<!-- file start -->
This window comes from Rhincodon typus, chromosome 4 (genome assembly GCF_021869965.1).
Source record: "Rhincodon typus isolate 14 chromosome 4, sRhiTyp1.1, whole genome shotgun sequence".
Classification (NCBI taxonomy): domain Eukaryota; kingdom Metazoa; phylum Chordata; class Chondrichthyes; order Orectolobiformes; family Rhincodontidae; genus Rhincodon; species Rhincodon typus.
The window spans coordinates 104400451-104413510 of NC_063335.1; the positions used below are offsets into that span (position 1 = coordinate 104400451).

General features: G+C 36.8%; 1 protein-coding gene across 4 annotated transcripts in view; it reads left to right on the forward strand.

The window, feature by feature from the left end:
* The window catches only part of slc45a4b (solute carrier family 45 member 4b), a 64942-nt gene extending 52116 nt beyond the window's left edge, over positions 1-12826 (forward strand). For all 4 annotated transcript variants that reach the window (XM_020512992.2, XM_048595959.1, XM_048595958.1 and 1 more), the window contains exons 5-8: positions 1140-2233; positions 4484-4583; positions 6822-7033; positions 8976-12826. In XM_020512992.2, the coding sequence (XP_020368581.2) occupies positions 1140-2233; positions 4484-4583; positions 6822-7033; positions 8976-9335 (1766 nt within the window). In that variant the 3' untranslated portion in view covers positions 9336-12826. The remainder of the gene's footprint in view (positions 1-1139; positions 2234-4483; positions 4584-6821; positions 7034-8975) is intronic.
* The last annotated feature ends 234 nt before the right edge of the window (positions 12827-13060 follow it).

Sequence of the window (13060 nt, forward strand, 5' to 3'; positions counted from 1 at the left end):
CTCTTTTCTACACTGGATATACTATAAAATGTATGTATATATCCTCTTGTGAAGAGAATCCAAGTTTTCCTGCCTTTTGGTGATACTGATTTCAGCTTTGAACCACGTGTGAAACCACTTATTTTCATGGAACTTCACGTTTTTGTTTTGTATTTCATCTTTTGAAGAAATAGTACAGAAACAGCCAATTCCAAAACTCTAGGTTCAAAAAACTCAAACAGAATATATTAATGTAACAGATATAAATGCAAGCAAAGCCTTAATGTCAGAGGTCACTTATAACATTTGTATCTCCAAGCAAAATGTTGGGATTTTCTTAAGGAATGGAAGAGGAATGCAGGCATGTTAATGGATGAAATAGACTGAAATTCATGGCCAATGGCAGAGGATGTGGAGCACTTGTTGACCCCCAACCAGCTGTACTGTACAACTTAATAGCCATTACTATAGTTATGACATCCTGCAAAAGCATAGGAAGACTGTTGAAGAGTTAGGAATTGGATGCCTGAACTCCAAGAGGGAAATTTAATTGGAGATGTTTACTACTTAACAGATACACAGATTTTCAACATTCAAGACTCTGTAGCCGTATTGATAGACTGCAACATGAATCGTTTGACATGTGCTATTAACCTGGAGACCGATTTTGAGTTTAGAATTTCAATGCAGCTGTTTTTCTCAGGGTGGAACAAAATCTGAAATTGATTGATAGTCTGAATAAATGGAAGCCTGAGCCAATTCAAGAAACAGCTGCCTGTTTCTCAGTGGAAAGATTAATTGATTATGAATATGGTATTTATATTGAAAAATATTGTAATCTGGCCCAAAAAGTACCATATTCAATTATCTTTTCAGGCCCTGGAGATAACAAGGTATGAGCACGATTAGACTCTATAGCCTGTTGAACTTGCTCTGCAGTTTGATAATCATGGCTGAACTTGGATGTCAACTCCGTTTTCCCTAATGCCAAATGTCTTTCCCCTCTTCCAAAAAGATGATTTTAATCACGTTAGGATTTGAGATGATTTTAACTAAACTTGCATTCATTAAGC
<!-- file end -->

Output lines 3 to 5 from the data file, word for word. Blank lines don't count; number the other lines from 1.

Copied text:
Classification (NCBI taxonomy): domain Eukaryota; kingdom Metazoa; phylum Chordata; class Chondrichthyes; order Orectolobiformes; family Rhincodontidae; genus Rhincodon; species Rhincodon typus.
The window spans coordinates 104400451-104413510 of NC_063335.1; the positions used below are offsets into that span (position 1 = coordinate 104400451).

General features: G+C 36.8%; 1 protein-coding gene across 4 annotated transcripts in view; it reads left to right on the forward strand.